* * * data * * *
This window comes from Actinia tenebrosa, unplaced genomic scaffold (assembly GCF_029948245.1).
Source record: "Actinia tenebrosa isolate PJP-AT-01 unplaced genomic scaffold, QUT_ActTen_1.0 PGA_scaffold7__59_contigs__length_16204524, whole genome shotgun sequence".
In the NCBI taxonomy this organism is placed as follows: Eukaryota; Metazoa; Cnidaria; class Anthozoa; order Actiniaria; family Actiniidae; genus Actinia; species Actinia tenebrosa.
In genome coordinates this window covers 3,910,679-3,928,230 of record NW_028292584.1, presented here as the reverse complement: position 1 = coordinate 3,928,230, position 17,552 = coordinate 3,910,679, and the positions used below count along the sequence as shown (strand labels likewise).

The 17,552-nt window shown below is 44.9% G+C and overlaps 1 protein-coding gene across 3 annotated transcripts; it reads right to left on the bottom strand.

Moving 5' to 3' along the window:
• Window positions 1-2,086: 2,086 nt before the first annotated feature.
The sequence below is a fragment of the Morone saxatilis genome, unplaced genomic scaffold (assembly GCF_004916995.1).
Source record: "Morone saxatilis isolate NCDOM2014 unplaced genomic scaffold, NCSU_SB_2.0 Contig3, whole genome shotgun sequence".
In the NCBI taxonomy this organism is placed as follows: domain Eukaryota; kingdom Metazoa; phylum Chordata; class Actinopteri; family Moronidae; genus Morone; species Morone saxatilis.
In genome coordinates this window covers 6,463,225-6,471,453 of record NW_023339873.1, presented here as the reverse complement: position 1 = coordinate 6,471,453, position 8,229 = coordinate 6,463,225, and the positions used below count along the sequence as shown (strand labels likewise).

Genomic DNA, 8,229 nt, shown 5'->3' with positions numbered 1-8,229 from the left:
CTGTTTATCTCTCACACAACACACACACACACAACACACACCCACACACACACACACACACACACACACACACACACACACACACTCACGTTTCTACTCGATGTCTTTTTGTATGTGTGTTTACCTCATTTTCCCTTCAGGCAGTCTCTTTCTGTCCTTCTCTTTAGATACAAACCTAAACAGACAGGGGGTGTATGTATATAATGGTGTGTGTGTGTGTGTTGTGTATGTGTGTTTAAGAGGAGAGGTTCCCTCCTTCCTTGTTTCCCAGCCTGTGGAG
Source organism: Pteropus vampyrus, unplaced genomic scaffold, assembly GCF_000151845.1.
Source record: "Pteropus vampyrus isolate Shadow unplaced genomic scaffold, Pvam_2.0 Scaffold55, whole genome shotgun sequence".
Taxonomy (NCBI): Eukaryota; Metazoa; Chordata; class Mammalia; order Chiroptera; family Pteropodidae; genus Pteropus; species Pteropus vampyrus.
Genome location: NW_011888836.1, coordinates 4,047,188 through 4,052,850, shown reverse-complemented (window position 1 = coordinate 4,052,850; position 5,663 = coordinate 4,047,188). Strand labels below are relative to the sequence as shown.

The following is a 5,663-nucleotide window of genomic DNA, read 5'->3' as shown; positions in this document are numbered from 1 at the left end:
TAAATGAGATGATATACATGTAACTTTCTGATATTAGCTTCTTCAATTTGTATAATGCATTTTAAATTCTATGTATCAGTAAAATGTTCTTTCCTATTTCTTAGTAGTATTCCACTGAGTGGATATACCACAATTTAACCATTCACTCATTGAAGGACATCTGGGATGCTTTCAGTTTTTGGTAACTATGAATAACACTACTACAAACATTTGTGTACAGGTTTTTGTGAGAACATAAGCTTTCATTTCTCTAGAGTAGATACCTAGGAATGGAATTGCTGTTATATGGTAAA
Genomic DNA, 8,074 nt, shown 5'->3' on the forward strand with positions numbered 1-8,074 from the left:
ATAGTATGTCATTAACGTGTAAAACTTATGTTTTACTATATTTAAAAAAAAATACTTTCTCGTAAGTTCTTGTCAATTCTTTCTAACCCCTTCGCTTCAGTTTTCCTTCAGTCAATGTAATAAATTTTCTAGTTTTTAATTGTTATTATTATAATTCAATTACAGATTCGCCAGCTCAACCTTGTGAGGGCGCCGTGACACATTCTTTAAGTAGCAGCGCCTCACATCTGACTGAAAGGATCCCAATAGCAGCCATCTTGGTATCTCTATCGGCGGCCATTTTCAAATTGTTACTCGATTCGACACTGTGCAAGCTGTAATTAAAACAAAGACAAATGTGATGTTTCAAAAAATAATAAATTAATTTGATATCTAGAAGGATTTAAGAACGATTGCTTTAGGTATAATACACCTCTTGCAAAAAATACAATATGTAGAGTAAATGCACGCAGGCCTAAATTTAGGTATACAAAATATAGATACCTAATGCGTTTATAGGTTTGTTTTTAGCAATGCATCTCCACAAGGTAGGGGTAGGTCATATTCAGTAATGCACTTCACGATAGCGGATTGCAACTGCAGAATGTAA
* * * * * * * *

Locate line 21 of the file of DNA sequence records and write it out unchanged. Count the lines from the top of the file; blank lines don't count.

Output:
ATAGTATGTCATTAACGTGTAAAACTTATGTTTTACTATATTTAAAAAAAAATACTTTCTCGTAAGTTCTTGTCAATTCTTTCTAACCCCTTCGCTTCAGTTTTCCTTCAGTCAATGTAATAAATTTTCTAGTTTTTAATTGTTATTATTATAATTCAATTACAGATTCGCCAGCTCAACCTTGTGAGGGCGCCGTGACACATTCTTTAAGTAGCAGCGCCTCACATCTGACTGAAAGGATCCCAATAGCAGCCATCTTGGTATCTCTATCGGCGGCCATTTTCAAATTGTTACTCGATTCGACACTGTGCAAGCTGTAATTAAAACAAAGACAAATGTGATGTTTCAAAAAATAATAAATTAATTTGATATCTAGAAGGATTTAAGAACGATTGCTTTAGGTATAATACACCTCTTGCAAAAAATACAATATGTAGAGTAAATGCACGCAGGCCTAAATTTAGGTATACAAAATATAGATACCTAATGCGTTTATAGGTTTGTTTTTAGCAATGCATCTCCACAAGGTAGGGGTAGGTCATATTCAGTAATGCACTTCACGATAGCGGATTGCAACTGCAGAATGTAA